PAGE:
Posts: 7,557
Mouse

Quote:
Originally Posted by crocoduck_hunter View Post
The entire reason that societal solutions like Social Security, Medicare, and similar programs exist is because people lived through times when things were bad enough that Individuals of Good Will were no where close to adequate and decided to put a system in place so people wouldn't be forced to rely on the fickle whims of charity.
Poor people tend to be surrounded by poor communities. But I’m sure all that money we’ve given to the rich will trickledown any day and there’s no reason to force them to actually contribute to the society they take so much from.

Another Martin Luther King, Jr. quote: we too often have socialism for the rich and rugged, free market capitalism for the poor.
Reply With Quote
  #73  
Old 17 December 2018, 02:16 AM
UrbanLegends101 UrbanLegends101 is offline
 
Join Date: 24 November 2010
Location: Florida
Posts: 1,378
Default

Quote:
Originally Posted by Richard W View Post

If you've got enough leave in the first place, you don't need to pretend to be ill in order to take a day off here and there. In companies that I've worked in, people tend to have the opposite problem - it's the days of untaken leave that accumulate, rather than what you call "sick days". There are policies about not carrying over too much leave here, as well.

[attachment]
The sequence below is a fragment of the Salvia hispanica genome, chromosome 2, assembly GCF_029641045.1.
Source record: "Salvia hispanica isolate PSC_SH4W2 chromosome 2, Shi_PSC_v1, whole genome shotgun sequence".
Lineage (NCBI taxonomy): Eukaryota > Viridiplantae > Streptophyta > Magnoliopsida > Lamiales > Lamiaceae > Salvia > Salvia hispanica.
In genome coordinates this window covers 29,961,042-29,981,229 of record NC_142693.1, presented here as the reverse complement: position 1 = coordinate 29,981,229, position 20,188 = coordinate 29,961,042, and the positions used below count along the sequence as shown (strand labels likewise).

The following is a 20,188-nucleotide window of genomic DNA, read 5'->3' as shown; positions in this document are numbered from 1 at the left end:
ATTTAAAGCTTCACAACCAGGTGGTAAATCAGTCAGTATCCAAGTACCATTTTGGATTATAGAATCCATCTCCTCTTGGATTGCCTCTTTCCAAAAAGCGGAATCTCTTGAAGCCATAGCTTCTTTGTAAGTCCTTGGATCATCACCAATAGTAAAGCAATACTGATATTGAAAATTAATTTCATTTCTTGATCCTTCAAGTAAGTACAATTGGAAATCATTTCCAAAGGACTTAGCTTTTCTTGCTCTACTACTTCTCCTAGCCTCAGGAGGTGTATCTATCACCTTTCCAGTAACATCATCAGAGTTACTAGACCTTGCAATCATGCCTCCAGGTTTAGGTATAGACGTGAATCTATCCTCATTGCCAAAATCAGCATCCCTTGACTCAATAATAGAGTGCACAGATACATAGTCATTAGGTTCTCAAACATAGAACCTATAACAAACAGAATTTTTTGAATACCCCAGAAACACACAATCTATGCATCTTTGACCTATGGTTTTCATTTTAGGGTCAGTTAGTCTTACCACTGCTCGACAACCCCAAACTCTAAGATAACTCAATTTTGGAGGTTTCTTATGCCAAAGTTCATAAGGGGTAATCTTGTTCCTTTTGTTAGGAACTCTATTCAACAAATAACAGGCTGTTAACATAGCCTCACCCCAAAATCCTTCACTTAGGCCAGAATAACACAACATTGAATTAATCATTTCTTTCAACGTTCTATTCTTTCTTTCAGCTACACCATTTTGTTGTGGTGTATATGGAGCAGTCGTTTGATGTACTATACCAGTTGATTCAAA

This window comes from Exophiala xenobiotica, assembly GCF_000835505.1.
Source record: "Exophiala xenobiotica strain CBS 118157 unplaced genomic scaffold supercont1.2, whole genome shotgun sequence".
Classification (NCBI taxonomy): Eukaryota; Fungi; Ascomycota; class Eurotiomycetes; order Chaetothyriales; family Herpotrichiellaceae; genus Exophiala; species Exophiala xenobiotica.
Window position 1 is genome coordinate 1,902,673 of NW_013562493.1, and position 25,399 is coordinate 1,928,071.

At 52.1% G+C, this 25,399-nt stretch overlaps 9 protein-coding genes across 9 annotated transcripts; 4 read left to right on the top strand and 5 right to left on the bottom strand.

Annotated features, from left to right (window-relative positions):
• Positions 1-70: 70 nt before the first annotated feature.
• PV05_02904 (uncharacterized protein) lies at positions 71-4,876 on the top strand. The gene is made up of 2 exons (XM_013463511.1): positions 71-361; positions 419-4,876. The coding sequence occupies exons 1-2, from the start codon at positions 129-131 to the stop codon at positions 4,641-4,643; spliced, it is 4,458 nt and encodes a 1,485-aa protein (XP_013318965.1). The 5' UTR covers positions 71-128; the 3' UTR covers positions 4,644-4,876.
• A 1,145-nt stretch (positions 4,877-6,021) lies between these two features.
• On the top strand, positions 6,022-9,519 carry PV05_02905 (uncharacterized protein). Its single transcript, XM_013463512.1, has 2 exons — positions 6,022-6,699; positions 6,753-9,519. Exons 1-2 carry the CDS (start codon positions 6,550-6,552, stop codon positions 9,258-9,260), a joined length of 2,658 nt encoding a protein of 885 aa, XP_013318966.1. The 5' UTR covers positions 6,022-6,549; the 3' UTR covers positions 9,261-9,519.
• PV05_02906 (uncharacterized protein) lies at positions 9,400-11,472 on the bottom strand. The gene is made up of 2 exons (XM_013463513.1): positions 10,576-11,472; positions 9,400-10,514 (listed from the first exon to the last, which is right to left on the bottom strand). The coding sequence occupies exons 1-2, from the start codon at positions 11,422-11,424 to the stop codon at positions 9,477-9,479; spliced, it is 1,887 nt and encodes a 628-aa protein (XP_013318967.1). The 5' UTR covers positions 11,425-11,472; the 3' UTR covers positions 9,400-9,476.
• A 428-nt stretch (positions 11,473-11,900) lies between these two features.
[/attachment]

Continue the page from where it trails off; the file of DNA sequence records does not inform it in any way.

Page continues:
Keep in mind, at least on the US Federal government civilian employee side, we have two types of leave to be discussed here - annual leave and sick leave. There are a few other types which broaden this, but isn't of any concern to this specific discussion.

Annual leave is generally earned at the rate of four hours per two week pay period from the start of employment to the three year point, then AL is six hours per pay period until the 15 year point, then eight hours per pay period.

Annual leave carrryover is usually capped at 240 hours, that is any AL on the book over 240 hours is lost at the beginning of the new leave year.

Sick leave is four hours per pay period with no carryover cap.


Quote:
Originally Posted by Richard W View Post
But, as Hans says, the idea of sick days, and sick pay, is that you can take them when you're genuinely ill. There's a degree of proof involved, but it's supposed to protect you when you can't work for one reason or another.
Understood and that is the concept within the Federal government. Generally, supervisors aren't going to ask for a lot of documentation for one or two days use of SL, especially if the supervisor can tell the employee has a cold or similar URI issues.

Quote:
Originally Posted by Richard W View Post